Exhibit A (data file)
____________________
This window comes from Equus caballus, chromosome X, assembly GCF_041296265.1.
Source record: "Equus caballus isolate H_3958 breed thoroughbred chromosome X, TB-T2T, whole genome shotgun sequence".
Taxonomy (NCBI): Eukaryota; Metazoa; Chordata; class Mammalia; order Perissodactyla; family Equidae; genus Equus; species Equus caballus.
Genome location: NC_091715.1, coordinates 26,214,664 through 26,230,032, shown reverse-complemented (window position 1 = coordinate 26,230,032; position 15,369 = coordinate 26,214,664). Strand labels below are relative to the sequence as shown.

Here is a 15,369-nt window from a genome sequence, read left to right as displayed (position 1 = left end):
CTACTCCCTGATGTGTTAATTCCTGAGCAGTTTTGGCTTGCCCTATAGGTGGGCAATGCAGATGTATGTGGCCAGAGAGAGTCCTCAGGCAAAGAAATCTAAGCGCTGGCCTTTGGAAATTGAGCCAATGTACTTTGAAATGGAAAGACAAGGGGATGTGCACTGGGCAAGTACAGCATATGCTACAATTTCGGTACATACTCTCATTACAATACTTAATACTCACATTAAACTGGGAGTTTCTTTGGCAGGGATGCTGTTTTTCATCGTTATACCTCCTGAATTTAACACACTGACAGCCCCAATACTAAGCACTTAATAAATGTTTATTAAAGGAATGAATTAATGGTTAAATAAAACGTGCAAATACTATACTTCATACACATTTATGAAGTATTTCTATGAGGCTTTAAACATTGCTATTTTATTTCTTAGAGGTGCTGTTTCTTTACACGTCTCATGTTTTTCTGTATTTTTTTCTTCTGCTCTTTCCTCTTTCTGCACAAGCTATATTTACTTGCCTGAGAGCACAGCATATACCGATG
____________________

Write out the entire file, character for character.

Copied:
This window comes from Equus caballus, chromosome X, assembly GCF_041296265.1.
Source record: "Equus caballus isolate H_3958 breed thoroughbred chromosome X, TB-T2T, whole genome shotgun sequence".
Taxonomy (NCBI): Eukaryota; Metazoa; Chordata; class Mammalia; order Perissodactyla; family Equidae; genus Equus; species Equus caballus.
Genome location: NC_091715.1, coordinates 26,214,664 through 26,230,032, shown reverse-complemented (window position 1 = coordinate 26,230,032; position 15,369 = coordinate 26,214,664). Strand labels below are relative to the sequence as shown.

Here is a 15,369-nt window from a genome sequence, read left to right as displayed (position 1 = left end):
CTACTCCCTGATGTGTTAATTCCTGAGCAGTTTTGGCTTGCCCTATAGGTGGGCAATGCAGATGTATGTGGCCAGAGAGAGTCCTCAGGCAAAGAAATCTAAGCGCTGGCCTTTGGAAATTGAGCCAATGTACTTTGAAATGGAAAGACAAGGGGATGTGCACTGGGCAAGTACAGCATATGCTACAATTTCGGTACATACTCTCATTACAATACTTAATACTCACATTAAACTGGGAGTTTCTTTGGCAGGGATGCTGTTTTTCATCGTTATACCTCCTGAATTTAACACACTGACAGCCCCAATACTAAGCACTTAATAAATGTTTATTAAAGGAATGAATTAATGGTTAAATAAAACGTGCAAATACTATACTTCATACACATTTATGAAGTATTTCTATGAGGCTTTAAACATTGCTATTTTATTTCTTAGAGGTGCTGTTTCTTTACACGTCTCATGTTTTTCTGTATTTTTTTCTTCTGCTCTTTCCTCTTTCTGCACAAGCTATATTTACTTGCCTGAGAGCACAGCATATACCGATG